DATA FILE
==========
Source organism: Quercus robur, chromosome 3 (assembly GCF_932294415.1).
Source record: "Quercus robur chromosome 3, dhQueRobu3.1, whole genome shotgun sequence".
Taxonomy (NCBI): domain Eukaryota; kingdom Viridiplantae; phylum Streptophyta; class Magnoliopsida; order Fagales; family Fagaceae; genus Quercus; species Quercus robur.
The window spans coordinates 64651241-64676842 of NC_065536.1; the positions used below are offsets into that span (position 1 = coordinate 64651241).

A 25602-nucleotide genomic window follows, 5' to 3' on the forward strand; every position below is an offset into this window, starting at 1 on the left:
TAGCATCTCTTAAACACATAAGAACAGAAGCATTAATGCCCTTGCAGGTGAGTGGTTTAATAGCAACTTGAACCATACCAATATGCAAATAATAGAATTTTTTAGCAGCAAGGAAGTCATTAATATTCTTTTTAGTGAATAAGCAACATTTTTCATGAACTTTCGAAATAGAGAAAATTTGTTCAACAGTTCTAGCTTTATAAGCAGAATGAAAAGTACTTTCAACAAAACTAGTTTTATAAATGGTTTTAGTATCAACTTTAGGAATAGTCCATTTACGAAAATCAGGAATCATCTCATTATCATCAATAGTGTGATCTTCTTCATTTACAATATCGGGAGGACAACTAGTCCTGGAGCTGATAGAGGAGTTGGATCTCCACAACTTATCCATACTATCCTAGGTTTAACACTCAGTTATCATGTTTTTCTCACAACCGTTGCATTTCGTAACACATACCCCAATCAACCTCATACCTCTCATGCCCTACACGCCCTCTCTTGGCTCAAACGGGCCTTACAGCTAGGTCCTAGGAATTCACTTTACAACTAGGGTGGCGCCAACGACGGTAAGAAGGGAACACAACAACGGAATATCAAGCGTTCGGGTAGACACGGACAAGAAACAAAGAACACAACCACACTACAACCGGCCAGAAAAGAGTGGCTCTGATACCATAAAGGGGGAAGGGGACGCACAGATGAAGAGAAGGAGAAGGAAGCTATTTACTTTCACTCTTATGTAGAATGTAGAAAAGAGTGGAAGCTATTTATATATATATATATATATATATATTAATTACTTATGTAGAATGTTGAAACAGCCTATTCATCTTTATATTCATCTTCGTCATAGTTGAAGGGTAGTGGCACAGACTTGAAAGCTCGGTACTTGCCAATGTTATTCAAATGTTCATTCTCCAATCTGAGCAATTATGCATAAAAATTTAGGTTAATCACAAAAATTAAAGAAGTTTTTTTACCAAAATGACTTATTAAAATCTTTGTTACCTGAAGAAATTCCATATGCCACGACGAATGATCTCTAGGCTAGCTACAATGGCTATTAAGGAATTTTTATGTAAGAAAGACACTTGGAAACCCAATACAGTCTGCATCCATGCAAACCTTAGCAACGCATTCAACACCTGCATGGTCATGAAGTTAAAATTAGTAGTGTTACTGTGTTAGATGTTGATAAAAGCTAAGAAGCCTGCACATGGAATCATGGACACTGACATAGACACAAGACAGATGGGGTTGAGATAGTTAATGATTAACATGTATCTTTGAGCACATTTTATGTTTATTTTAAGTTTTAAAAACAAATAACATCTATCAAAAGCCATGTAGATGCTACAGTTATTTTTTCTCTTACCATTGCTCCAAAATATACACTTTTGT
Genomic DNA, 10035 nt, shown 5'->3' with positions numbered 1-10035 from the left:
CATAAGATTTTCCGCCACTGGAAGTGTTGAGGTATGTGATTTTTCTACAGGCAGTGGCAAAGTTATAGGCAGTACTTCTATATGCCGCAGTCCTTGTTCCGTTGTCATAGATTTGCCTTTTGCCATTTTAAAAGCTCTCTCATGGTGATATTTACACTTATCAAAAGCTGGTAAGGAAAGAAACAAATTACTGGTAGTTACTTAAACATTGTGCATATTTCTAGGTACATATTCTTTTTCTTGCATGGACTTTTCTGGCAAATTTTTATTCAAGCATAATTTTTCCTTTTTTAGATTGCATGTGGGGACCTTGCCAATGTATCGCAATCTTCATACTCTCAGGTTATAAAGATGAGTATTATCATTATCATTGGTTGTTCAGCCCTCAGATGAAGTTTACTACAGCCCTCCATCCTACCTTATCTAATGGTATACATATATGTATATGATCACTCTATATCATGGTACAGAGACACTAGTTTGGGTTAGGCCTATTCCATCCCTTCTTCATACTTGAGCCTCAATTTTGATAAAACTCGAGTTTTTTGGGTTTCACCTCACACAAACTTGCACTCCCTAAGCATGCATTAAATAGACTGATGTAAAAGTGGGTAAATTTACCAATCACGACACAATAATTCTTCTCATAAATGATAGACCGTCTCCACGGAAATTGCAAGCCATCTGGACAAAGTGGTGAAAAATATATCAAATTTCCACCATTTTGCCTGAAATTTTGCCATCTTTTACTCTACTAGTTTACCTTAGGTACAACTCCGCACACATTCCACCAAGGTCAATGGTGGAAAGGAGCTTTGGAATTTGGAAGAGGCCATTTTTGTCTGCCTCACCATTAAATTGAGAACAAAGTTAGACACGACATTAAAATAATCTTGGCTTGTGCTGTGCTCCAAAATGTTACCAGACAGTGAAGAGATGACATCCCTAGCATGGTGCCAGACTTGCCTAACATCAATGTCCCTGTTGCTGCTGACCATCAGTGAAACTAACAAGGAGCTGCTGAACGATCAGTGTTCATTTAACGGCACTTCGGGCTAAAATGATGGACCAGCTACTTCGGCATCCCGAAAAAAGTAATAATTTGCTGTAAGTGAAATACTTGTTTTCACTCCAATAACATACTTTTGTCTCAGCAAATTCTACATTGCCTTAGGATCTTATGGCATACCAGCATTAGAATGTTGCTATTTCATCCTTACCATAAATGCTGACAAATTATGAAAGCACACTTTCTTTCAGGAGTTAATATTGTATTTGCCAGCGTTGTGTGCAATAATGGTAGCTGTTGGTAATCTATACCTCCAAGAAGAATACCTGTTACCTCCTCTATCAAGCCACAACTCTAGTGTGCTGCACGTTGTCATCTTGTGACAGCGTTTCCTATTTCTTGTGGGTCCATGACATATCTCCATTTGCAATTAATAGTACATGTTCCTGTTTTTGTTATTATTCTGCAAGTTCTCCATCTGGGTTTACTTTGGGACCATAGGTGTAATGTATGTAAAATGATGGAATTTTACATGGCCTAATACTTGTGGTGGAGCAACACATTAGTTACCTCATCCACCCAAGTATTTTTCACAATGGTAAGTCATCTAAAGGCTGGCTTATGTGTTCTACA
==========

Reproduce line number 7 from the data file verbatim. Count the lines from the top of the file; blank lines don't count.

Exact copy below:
Genomic DNA, 10035 nt, shown 5'->3' with positions numbered 1-10035 from the left: